What is the Court’s power within s2(2) of the ECA 1972?
On the third issue, Lord Sales considers (and Lord Wilson agrees) that the making of the 2011 Regulations is within the wide power conferred on the Secretary of State by section 2(2) of the ECA 1972 to make subordinate legislation (see para , -).
What is a “related action”?
On the fourth issue, in Lord Sales’ judgment the husband’s divorce proceeding in Scotland is not a “related action” within article 13 of the Maintenance Regulation, so that article (and the corresponding provision in Schedule 6) does not permit the English court to decline jurisdiction [see para 40]. The Maintenance Regulation must be considered in light of its fundamental object of conferring the right to choose jurisdiction on a maintenance creditor [see para 41]. The word “actions” in article 13 refers primarily to maintenance claims to which the special regime in the Regulation applies. Holding it to mean any legal proceedings would undermine the object of the Regulation [see para 45]. There is no relevant connection between the wife’s section 27 maintenance claim in England and the Scottish proceedings concerned with determining marriage status [see para 46].
In her concurring judgment [see para  –  , Lady Black agrees with Lord Sales’ conclusion on article 13, despite the fact that it leads to the potential fragmentation of the proceedings required to resolve financial affairs upon divorce. Based on the wording of article 13, with the object of protecting the maintenance creditor in mind, she considers that the English and the Scottish proceedings are not related actions [see para 91 ].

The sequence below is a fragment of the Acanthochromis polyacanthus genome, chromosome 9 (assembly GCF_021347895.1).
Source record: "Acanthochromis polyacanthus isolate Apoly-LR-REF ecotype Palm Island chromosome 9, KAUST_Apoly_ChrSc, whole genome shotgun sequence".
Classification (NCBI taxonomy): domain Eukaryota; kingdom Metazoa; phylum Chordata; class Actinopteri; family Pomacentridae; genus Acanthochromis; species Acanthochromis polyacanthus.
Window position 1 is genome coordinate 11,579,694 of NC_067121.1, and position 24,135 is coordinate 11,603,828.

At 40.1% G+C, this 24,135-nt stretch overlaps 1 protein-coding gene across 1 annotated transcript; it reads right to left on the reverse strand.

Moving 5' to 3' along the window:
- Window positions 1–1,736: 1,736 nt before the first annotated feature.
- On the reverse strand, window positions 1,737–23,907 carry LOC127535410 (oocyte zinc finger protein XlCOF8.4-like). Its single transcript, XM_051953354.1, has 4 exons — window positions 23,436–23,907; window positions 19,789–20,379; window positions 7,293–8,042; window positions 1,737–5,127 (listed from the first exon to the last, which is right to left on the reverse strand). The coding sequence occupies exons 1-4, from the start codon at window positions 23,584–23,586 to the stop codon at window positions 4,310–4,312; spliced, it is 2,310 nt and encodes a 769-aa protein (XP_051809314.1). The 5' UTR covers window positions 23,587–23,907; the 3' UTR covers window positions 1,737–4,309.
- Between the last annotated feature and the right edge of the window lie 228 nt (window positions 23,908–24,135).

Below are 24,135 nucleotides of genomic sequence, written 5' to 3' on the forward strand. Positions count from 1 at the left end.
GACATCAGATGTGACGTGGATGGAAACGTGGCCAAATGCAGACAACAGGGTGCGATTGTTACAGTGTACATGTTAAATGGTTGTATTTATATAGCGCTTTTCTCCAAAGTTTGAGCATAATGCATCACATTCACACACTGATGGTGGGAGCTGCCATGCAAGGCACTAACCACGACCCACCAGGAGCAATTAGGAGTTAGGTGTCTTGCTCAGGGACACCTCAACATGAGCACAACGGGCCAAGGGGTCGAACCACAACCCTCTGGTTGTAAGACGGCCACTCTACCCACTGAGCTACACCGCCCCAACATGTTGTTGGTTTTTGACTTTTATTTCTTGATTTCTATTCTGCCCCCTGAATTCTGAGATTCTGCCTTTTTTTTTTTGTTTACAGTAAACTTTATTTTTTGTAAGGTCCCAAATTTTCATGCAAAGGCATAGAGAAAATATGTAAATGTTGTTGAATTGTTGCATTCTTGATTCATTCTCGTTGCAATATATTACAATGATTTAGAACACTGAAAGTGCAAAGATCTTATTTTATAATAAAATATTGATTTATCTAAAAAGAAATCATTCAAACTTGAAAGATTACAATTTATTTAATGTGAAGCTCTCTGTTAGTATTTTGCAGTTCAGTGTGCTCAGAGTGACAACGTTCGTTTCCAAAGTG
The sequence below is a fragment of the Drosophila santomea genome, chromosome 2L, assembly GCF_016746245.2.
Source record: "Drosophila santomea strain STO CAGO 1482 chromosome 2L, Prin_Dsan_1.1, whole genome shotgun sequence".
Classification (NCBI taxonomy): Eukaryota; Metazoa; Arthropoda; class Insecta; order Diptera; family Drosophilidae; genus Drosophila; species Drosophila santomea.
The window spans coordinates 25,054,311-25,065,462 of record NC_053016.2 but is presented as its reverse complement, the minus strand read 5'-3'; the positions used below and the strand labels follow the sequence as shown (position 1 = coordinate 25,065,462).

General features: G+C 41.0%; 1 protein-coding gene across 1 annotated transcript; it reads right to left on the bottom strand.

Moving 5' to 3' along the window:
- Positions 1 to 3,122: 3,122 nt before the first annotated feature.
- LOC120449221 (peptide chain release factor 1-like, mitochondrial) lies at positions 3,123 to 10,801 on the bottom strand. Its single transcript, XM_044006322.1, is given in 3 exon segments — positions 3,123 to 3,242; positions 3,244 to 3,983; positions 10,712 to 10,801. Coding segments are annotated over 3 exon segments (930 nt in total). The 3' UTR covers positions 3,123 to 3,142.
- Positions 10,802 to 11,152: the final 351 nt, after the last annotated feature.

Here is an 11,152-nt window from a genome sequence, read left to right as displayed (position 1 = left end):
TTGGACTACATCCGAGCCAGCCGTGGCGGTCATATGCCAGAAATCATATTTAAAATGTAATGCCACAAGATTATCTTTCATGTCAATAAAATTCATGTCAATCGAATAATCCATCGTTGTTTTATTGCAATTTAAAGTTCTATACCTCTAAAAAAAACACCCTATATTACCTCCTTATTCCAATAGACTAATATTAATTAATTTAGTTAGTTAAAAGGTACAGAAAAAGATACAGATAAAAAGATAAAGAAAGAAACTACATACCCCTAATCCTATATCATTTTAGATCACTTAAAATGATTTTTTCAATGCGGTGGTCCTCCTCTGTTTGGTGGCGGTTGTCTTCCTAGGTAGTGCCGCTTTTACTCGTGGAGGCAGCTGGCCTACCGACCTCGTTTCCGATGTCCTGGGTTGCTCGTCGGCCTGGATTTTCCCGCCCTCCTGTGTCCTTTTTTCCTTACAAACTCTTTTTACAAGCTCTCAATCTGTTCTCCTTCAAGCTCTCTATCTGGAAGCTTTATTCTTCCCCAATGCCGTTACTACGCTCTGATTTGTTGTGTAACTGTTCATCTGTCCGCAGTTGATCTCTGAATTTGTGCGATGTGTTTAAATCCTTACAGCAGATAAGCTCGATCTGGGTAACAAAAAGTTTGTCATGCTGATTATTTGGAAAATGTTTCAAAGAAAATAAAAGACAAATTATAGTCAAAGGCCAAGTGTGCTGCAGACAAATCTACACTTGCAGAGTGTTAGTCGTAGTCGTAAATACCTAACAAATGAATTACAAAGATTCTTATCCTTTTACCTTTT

Lord Wilson’s dissenting judgment
In his dissenting judgment [see para 93 – 180], Lord Wilson views the English and Scottish proceedings as “related actions” for the purpose of article 13, giving the English court the power to stay or decline the wife’s maintenance application. He would adopt a broad, common sense approach to the interpretation of the article [see para 162]. As a result, Lord Wilson would have allowed the husband’s appeal [see para 163].
England continue to be the financial capital of divorce, but for how long. As Abraham Lincoln said, “when you have got an elephant by the hind legs and he is trying to run away, it’s best to let him run”.
For full judgement / video link see:
- Full judgment: https://www.supremecourt.uk/cases/docs/uksc-2018-0114-judgment.pdf
- Video summary by Lord Sale: https://www.supremecourt.uk/watch/uksc-2018-0114/judgment.html
 Owusu v Jackson (Case C-281/02)  QB 801
 See: R v P (Case C-468/18) ECLI:EU:C:2019:666;  4 WLR 8
 See: Sanders v Verhaegan; Huber v Huber (Joined Cases C-400/13 and C408/13) EU:C:2014: 2461;  2 FLR 1229